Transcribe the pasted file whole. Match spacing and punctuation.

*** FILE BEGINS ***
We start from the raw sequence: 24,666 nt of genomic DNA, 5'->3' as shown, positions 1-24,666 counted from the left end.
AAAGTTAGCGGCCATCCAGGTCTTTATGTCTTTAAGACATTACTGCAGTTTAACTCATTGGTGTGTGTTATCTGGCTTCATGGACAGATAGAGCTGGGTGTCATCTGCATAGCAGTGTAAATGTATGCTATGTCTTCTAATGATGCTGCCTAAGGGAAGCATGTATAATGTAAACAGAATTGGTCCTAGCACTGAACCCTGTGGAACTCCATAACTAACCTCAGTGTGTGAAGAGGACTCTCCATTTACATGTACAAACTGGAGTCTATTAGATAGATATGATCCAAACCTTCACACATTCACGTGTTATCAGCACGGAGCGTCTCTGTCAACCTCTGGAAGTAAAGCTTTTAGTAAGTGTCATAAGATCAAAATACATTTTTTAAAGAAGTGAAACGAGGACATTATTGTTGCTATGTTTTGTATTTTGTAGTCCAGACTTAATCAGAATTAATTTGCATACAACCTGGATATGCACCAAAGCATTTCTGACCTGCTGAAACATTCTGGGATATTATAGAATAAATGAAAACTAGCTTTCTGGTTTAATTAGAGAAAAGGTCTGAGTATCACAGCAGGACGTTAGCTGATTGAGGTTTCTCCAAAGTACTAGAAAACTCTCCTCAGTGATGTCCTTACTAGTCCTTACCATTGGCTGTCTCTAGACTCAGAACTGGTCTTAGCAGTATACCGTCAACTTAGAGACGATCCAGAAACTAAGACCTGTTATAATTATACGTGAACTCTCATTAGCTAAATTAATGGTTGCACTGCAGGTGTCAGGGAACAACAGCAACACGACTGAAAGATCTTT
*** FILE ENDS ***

We start from the raw sequence: 24,666 nt of genomic DNA, 5'->3' as shown, positions 1-24,666 counted from the left end.
AAAGTTAGCGGCCATCCAGGTCTTTATGTCTTTAAGACATTACTGCAGTTTAACTCATTGGTGTGTGTTATCTGGCTTCATGGACAGATAGAGCTGGGTGTCATCTGCATAGCAGTGTAAATGTATGCTATGTCTTCTAATGATGCTGCCTAAGGGAAGCATGTATAATGTAAACAGAATTGGTCCTAGCACTGAACCCTGTGGAACTCCATAACTAACCTCAGTGTGTGAAGAGGACTCTCCATTTACATGTACAAACTGGAGTCTATTAGATAGATATGATCCAAACCTTCACACATTCACGTGTTATCAGCACGGAGCGTCTCTGTCAACCTCTGGAAGTAAAGCTTTTAGTAAGTGTCATAAGATCAAAATACATTTTTTAAAGAAGTGAAACGAGGACATTATTGTTGCTATGTTTTGTATTTTGTAGTCCAGACTTAATCAGAATTAATTTGCATACAACCTGGATATGCACCAAAGCATTTCTGACCTGCTGAAACATTCTGGGATATTATAGAATAAATGAAAACTAGCTTTCTGGTTTAATTAGAGAAAAGGTCTGAGTATCACAGCAGGACGTTAGCTGATTGAGGTTTCTCCAAAGTACTAGAAAACTCTCCTCAGTGATGTCCTTACTAGTCCTTACCATTGGCTGTCTCTAGACTCAGAACTGGTCTTAGCAGTATACCGTCAACTTAGAGACGATCCAGAAACTAAGACCTGTTATAATTATACGTGAACTCTCATTAGCTAAATTAATGGTTGCACTGCAGGTGTCAGGGAACAACAGCAACACGACTGAAAGATCTTT